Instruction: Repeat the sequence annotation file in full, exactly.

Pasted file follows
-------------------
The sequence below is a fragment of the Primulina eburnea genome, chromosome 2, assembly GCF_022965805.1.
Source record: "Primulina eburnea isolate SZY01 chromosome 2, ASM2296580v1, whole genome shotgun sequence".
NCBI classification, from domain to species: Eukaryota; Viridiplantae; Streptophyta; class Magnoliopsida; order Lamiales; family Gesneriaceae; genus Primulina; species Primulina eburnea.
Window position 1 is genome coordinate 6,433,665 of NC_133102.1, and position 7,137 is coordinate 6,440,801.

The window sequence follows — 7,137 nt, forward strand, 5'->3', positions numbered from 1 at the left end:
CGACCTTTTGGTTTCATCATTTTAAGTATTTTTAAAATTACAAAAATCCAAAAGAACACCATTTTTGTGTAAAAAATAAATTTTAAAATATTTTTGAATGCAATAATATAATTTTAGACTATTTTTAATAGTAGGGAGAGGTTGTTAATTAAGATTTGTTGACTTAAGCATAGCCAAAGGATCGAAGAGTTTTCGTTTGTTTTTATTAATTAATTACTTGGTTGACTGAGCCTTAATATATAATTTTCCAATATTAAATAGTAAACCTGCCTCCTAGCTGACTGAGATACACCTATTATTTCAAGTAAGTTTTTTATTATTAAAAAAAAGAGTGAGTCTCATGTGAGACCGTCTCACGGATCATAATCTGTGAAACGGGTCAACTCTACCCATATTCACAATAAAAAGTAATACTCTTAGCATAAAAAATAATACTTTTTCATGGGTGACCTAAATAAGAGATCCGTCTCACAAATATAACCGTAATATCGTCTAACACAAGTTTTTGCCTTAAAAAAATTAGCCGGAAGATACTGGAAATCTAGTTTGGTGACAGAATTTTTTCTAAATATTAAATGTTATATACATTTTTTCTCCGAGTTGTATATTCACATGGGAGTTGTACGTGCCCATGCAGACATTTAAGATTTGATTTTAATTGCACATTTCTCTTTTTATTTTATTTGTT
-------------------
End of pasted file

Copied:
The sequence below is a fragment of the Primulina eburnea genome, chromosome 2, assembly GCF_022965805.1.
Source record: "Primulina eburnea isolate SZY01 chromosome 2, ASM2296580v1, whole genome shotgun sequence".
NCBI classification, from domain to species: Eukaryota; Viridiplantae; Streptophyta; class Magnoliopsida; order Lamiales; family Gesneriaceae; genus Primulina; species Primulina eburnea.
Window position 1 is genome coordinate 6,433,665 of NC_133102.1, and position 7,137 is coordinate 6,440,801.

The window sequence follows — 7,137 nt, forward strand, 5'->3', positions numbered from 1 at the left end:
CGACCTTTTGGTTTCATCATTTTAAGTATTTTTAAAATTACAAAAATCCAAAAGAACACCATTTTTGTGTAAAAAATAAATTTTAAAATATTTTTGAATGCAATAATATAATTTTAGACTATTTTTAATAGTAGGGAGAGGTTGTTAATTAAGATTTGTTGACTTAAGCATAGCCAAAGGATCGAAGAGTTTTCGTTTGTTTTTATTAATTAATTACTTGGTTGACTGAGCCTTAATATATAATTTTCCAATATTAAATAGTAAACCTGCCTCCTAGCTGACTGAGATACACCTATTATTTCAAGTAAGTTTTTTATTATTAAAAAAAAGAGTGAGTCTCATGTGAGACCGTCTCACGGATCATAATCTGTGAAACGGGTCAACTCTACCCATATTCACAATAAAAAGTAATACTCTTAGCATAAAAAATAATACTTTTTCATGGGTGACCTAAATAAGAGATCCGTCTCACAAATATAACCGTAATATCGTCTAACACAAGTTTTTGCCTTAAAAAAATTAGCCGGAAGATACTGGAAATCTAGTTTGGTGACAGAATTTTTTCTAAATATTAAATGTTATATACATTTTTTCTCCGAGTTGTATATTCACATGGGAGTTGTACGTGCCCATGCAGACATTTAAGATTTGATTTTAATTGCACATTTCTCTTTTTATTTTATTTGTT